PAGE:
- Reindeer Farm. Huh? Yup, that’s right. There really is a tour dedicated to walking with reindeer through the forest.
- Snowmobiling. Like riding an ATV, in the snow, but perhaps more temperamental. It reminded me of MarioKart. Then again, I’m not a gifted driver.
- Chena Hot Springs. Out in the middle of nowhere, this “5 star resort” is a glorified motel that happens to monopolize some pretty incredible hot springs.
- ICE Alaska. This amazing Ice Sculpture competition is on display for a month and is truly incredible. You can walk on and interact with some, and even ride down ice slides. While the 2018 one has been cancelled, it should be on again in 2019.
Other things that are recommended (but I haven’t written about):
- The North Pole! A quirky little tourist town that generates income from pretending to be Santa’s home. It’s…interesting and worth visiting, though the most notable sight for us what a still functioning Blockbuster (1 of about 10 in the nation).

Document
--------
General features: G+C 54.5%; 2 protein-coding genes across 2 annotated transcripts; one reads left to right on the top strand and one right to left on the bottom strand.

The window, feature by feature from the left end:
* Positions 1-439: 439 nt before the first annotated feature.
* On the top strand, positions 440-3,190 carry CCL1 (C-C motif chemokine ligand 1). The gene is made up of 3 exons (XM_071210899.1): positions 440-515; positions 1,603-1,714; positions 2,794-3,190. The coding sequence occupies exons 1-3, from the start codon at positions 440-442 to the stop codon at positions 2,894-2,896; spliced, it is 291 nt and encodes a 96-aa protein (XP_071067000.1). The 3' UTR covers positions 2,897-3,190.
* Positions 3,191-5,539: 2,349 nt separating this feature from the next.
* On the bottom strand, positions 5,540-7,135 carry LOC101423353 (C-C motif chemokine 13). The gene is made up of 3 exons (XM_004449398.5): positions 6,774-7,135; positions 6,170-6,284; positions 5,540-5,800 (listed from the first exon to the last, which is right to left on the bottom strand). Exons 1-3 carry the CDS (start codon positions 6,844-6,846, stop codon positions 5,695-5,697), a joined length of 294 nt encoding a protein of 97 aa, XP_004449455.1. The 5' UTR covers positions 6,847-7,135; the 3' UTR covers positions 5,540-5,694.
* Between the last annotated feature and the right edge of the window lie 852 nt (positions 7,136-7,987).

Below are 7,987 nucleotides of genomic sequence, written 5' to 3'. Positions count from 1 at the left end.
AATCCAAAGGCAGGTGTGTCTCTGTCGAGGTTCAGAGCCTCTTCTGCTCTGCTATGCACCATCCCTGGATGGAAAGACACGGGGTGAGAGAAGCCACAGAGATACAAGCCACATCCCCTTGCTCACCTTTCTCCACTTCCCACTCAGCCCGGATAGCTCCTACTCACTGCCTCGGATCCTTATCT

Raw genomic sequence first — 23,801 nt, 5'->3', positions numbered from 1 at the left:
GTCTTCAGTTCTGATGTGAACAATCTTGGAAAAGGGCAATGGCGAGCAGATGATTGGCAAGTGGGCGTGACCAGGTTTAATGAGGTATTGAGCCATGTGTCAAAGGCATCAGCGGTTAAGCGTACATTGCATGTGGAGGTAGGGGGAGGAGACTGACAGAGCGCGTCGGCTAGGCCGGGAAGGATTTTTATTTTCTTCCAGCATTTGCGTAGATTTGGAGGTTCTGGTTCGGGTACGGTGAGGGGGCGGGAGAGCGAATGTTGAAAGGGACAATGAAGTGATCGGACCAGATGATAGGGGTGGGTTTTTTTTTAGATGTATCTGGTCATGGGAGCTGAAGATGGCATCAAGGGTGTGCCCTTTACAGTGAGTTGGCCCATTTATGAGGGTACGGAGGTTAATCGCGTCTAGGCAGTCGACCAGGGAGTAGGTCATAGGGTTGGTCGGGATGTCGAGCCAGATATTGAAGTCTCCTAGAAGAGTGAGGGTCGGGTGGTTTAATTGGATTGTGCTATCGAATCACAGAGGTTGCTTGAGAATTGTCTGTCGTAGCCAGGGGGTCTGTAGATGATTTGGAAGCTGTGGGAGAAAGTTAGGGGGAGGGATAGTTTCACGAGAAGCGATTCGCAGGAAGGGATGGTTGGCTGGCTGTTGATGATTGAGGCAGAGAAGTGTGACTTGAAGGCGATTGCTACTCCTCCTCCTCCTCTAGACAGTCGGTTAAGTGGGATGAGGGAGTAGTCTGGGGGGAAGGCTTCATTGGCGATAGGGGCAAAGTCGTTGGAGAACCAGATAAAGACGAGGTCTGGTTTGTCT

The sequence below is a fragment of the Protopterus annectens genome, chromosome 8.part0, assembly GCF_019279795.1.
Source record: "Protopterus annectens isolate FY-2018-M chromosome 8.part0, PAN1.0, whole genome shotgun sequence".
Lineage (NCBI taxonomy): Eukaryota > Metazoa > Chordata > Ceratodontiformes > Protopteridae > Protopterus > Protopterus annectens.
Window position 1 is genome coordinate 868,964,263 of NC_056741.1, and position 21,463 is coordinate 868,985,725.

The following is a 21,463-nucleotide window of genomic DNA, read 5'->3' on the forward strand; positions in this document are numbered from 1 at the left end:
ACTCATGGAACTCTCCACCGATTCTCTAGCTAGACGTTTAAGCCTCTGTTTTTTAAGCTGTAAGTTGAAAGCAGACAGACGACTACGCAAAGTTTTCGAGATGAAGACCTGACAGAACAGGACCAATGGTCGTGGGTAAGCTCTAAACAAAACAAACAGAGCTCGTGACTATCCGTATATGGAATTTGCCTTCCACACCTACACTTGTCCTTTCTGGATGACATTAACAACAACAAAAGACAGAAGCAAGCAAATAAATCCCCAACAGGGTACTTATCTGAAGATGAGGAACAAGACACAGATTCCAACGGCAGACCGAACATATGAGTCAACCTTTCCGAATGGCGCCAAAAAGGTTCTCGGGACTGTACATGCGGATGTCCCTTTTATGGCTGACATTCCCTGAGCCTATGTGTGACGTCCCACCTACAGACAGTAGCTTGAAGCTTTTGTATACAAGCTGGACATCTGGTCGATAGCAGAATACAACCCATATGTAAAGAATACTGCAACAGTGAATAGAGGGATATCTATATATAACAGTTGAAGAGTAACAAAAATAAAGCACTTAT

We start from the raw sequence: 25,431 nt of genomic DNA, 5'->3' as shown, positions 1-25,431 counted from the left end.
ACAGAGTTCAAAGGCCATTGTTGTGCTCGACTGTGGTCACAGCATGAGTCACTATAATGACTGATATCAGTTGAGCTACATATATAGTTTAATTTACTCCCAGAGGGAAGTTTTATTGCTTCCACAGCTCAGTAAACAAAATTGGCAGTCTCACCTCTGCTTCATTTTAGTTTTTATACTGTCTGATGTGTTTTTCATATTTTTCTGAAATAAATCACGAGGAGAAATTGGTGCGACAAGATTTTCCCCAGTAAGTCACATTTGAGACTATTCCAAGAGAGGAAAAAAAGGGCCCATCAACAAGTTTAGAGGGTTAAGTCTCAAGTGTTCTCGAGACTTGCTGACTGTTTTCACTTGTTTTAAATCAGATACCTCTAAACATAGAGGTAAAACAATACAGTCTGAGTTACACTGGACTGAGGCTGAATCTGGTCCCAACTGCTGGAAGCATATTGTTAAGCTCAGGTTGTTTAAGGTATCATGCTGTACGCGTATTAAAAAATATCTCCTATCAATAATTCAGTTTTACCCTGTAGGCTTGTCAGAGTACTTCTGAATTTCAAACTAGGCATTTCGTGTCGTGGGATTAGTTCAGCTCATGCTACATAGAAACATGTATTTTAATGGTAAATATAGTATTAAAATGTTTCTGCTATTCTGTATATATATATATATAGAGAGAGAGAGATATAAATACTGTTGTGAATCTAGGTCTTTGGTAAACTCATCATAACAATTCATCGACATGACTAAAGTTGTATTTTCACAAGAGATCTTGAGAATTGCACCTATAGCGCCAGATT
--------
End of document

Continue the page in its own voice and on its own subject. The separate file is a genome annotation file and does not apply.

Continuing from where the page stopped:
- Moose Spotting. A sore spot of our trip. We “just missed” seeing a moose every single day. However, aside from us, everyone we met saw moose(n) so it’s basically guaranteed. Just not for us.
- Pull Tabs. Not really an attraction, but since Alaska is one of only 7 states that doesn’t have a lottery, there are shops promoting “Pull Tabs” everywhere. We weren’t sure what those were, so we finally went in and learned that Pull Tabs are scratch cards. In lieu of Powerball gambling, you can choose from over 50 types of scratch cards in seedy, smokey strip mall shops. I count that as a unique experience.
Where to eat
Food. It’s always on my mind and forms an important part of your traveling experience.
On this trip, we were budgeting and driving so much, that we didn’t eat out very often. However, two spots stood out as exceptional and should absolutely be on your list.